Thursday, April 14, 2016

Sulfur, Magma, and the Velocity of Bubbles in Volcanic Eruptions

Staff Writer, Nathaniel Diaz 
Volcanism / Earth Science 
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Gaseous flow of sulfur in a crystal-poor magma under the surface is an interesting study in the field of volcanism. Scientists are using computer simulations and mathematical constructs to test why some volcanoes erupt more violently and gaseously than others.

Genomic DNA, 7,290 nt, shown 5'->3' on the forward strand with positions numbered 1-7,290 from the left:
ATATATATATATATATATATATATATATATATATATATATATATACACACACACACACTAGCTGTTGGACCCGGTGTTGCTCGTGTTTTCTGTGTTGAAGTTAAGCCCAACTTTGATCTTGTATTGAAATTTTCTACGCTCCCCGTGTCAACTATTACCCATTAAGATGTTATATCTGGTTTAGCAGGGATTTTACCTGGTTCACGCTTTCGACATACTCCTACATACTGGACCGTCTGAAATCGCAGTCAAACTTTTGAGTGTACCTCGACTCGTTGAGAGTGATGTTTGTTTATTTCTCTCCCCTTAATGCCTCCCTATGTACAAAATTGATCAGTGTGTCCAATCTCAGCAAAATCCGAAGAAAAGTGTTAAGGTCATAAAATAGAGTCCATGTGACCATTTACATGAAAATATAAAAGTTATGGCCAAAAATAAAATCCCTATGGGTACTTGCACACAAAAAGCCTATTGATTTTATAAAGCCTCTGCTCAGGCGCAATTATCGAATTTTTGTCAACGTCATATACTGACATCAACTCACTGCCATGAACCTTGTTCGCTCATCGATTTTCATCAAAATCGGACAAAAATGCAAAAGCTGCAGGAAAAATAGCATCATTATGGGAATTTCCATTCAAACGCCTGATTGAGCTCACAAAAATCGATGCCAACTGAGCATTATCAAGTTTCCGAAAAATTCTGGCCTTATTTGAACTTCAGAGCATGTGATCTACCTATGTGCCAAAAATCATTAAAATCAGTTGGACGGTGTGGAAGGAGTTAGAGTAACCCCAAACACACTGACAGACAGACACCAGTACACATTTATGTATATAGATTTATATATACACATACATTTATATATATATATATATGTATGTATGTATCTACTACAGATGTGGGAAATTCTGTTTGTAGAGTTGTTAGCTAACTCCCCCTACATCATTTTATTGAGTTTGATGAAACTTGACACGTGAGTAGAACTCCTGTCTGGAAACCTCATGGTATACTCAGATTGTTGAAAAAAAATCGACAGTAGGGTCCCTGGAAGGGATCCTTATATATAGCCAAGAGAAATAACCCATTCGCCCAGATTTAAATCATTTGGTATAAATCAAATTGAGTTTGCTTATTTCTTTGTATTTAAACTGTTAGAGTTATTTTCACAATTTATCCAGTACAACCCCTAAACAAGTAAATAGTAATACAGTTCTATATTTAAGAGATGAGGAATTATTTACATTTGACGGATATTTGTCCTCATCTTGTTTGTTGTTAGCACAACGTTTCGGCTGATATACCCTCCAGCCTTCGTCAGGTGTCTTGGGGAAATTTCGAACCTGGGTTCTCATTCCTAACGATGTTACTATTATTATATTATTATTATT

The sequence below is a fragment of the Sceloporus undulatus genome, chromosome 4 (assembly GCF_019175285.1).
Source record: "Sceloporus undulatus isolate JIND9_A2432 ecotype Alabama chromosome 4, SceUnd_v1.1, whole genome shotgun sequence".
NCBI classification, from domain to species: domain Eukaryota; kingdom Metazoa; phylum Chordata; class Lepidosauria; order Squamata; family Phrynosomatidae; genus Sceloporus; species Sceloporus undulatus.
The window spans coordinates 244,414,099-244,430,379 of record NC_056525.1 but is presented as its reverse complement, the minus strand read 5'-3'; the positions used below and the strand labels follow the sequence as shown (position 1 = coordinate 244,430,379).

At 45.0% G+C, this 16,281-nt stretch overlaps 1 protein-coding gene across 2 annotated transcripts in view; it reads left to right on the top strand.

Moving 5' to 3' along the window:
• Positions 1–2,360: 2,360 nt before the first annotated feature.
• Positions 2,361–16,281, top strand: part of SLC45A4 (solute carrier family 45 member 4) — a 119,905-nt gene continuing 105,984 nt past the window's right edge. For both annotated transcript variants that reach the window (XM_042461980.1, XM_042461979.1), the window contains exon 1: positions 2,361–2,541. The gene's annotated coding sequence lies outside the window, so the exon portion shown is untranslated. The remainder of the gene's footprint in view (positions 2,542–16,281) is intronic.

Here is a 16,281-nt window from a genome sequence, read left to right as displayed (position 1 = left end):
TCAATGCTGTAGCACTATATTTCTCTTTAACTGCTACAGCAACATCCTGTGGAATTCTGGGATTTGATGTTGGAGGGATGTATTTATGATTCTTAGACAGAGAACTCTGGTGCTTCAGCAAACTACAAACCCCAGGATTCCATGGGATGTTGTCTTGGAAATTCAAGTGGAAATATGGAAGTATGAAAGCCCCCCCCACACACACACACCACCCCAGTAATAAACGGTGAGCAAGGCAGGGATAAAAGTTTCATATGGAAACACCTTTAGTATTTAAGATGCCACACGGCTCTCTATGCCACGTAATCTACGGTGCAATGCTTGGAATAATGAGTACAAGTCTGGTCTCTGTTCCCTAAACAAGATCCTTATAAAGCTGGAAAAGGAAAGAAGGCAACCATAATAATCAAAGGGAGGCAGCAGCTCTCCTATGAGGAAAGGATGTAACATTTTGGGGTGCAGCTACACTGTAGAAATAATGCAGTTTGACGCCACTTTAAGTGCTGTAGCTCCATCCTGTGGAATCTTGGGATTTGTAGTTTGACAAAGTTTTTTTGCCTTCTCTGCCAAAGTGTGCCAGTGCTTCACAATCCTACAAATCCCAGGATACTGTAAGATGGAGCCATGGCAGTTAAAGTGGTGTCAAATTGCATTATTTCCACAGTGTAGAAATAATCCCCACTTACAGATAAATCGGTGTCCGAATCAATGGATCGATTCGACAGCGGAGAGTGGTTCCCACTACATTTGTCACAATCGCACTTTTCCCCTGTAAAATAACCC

Why are volcanologists interested in vapour bubbles? Because they can accumulate in a magma reservoir underneath a volcano, priming it to explode. Researchers at ETH Zurich and Georgia Institute of Technology have now discovered how bubbles are able to accumulate in the magma.

Source: ETHzuruich

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